On April 13, 2020, a federal district court in Maryland issued one of the first rulings to interpret the provisions of Congress’s Coronavirus Aid, Relief and Economic Security Act (the CARES Act), signed into law by President Trump on March 27, 2020. At issue before the Court was whether Bank of America could be prevented from adding eligibility restrictions, beyond those in the Act, on small businesses applying for forgivable loans under the CARES Act’s $349 billion Paycheck Protection Program (PPP). In denying relief to the prospective borrower, the district court found that the bank could impose additional eligibility criteria and that private parties were powerless to bring private actions to enforce the terms of the program. Although just one data point, the early ruling may signal that courts will give lenders latitude in how they are carrying out CARES Act programs.
Title I of the CARES Act established the Paycheck Protection Program (PPP), which provided for $349 billion in loans to small businesses. These loans become fully forgivable if the businesses use them for certain purposes, such as maintaining their payroll. Demand for the emergency loans quickly ate up the funding, with the entire $349 billion fund depleted by April 16, 2020, based on 1.4 million approved applications. Congress is currently debating providing additional funding for the program.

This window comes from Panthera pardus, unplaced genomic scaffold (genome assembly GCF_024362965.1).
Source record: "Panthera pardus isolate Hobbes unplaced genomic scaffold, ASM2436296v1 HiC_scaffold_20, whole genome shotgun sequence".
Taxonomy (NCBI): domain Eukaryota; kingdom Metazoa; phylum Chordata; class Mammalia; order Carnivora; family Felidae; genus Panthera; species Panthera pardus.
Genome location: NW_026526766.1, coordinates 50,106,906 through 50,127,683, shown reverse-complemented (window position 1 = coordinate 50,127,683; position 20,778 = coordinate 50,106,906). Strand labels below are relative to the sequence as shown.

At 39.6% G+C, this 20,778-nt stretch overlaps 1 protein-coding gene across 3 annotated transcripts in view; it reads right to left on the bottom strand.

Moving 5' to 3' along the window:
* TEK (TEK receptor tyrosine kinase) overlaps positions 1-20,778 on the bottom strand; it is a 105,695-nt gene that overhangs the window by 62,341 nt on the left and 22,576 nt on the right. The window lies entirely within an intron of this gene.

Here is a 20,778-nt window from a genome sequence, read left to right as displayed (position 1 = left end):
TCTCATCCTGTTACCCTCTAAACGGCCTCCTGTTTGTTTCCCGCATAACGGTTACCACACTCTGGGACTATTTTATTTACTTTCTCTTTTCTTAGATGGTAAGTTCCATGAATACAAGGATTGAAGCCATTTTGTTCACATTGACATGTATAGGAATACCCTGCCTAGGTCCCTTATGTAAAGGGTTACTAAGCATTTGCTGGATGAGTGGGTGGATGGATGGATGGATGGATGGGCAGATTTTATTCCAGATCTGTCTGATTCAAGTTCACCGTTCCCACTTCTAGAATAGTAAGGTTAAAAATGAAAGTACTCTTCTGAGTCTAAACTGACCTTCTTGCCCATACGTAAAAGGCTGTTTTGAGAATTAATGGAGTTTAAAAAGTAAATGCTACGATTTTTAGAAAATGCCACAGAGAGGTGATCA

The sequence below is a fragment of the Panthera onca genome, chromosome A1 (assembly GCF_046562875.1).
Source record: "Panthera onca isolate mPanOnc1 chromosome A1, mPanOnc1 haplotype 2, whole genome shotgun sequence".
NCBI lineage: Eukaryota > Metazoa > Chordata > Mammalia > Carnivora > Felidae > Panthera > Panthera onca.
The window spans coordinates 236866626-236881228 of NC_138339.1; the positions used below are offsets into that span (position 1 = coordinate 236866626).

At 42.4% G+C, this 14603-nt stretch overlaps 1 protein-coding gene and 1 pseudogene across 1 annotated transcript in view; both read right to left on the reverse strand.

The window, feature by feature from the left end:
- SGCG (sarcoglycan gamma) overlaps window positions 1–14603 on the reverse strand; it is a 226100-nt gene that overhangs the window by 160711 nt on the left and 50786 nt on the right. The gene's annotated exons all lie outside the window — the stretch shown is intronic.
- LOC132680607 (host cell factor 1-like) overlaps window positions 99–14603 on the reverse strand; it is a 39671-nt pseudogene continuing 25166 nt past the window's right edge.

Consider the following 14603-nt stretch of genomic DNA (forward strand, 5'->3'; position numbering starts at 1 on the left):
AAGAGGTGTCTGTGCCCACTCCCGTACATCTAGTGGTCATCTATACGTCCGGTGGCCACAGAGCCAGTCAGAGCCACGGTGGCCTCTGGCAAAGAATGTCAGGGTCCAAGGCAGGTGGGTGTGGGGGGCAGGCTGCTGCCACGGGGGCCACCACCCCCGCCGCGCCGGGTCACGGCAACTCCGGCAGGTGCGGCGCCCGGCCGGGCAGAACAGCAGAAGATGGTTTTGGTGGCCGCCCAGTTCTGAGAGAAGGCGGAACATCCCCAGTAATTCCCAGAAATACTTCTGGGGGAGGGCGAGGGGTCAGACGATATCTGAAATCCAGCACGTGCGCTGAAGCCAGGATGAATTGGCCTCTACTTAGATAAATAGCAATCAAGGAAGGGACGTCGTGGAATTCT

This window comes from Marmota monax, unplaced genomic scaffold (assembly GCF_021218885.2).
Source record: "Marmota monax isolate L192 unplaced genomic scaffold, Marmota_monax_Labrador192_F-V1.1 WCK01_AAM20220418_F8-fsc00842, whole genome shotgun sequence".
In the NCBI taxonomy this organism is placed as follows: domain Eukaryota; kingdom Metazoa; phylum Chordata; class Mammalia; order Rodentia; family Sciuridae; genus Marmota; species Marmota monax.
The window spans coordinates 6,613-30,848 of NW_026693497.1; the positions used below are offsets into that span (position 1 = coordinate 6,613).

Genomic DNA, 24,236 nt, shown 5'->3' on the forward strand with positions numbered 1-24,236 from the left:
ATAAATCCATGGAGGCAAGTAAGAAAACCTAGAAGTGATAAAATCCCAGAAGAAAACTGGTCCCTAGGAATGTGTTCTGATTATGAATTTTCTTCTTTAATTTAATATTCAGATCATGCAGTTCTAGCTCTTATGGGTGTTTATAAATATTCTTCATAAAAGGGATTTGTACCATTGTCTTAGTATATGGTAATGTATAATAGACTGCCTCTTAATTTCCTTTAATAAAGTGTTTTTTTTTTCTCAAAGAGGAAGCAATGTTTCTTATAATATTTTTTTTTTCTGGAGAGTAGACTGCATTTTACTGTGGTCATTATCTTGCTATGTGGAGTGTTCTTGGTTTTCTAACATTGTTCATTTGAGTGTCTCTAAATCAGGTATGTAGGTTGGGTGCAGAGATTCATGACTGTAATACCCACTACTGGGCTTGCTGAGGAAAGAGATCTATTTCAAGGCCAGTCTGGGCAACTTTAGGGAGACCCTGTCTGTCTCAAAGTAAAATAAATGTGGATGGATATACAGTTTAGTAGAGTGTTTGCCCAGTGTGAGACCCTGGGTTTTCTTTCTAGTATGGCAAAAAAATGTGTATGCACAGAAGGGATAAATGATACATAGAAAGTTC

The CARES Act set out eligibility requirements for PPP borrowers, including, among others, that the businesses, with some exceptions, need to have fewer than 500 employees. Following the program’s launch, news reports indicated that lenders were imposing additional requirements on potential borrowers, particularly to ensure borrowers had certain preexisting relationships with the lender. In the case of Bank of America (BofA), early reports claimed that the bank required applicants to have both a preexisting deposit account and a lending account in order to apply for a PPP loan. BofA later changed that requirement so that it only required a deposit account with the bank, and that the applicant not have a lending relationship elsewhere. BofA included simply having a credit card with another bank as a “lending relationship.”